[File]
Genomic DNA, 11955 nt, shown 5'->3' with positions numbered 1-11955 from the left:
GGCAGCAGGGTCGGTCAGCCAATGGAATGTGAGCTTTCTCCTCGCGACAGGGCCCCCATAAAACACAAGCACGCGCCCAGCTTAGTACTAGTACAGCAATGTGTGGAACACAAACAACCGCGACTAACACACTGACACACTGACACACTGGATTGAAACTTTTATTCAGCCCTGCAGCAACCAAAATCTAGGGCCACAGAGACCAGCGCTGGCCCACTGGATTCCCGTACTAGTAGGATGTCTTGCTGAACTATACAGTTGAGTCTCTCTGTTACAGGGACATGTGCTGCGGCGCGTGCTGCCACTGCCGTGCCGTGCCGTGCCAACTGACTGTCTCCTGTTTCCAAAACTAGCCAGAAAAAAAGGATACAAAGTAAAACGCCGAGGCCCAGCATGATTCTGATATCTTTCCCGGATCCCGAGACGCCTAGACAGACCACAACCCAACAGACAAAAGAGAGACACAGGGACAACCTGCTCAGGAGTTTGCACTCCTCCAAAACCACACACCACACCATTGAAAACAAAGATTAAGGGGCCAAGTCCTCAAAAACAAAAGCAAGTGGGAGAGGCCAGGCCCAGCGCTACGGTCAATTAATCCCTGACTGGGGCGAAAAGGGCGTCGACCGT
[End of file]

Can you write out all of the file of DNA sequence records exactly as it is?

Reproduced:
Genomic DNA, 11955 nt, shown 5'->3' with positions numbered 1-11955 from the left:
GGCAGCAGGGTCGGTCAGCCAATGGAATGTGAGCTTTCTCCTCGCGACAGGGCCCCCATAAAACACAAGCACGCGCCCAGCTTAGTACTAGTACAGCAATGTGTGGAACACAAACAACCGCGACTAACACACTGACACACTGACACACTGGATTGAAACTTTTATTCAGCCCTGCAGCAACCAAAATCTAGGGCCACAGAGACCAGCGCTGGCCCACTGGATTCCCGTACTAGTAGGATGTCTTGCTGAACTATACAGTTGAGTCTCTCTGTTACAGGGACATGTGCTGCGGCGCGTGCTGCCACTGCCGTGCCGTGCCGTGCCAACTGACTGTCTCCTGTTTCCAAAACTAGCCAGAAAAAAAGGATACAAAGTAAAACGCCGAGGCCCAGCATGATTCTGATATCTTTCCCGGATCCCGAGACGCCTAGACAGACCACAACCCAACAGACAAAAGAGAGACACAGGGACAACCTGCTCAGGAGTTTGCACTCCTCCAAAACCACACACCACACCATTGAAAACAAAGATTAAGGGGCCAAGTCCTCAAAAACAAAAGCAAGTGGGAGAGGCCAGGCCCAGCGCTACGGTCAATTAATCCCTGACTGGGGCGAAAAGGGCGTCGACCGT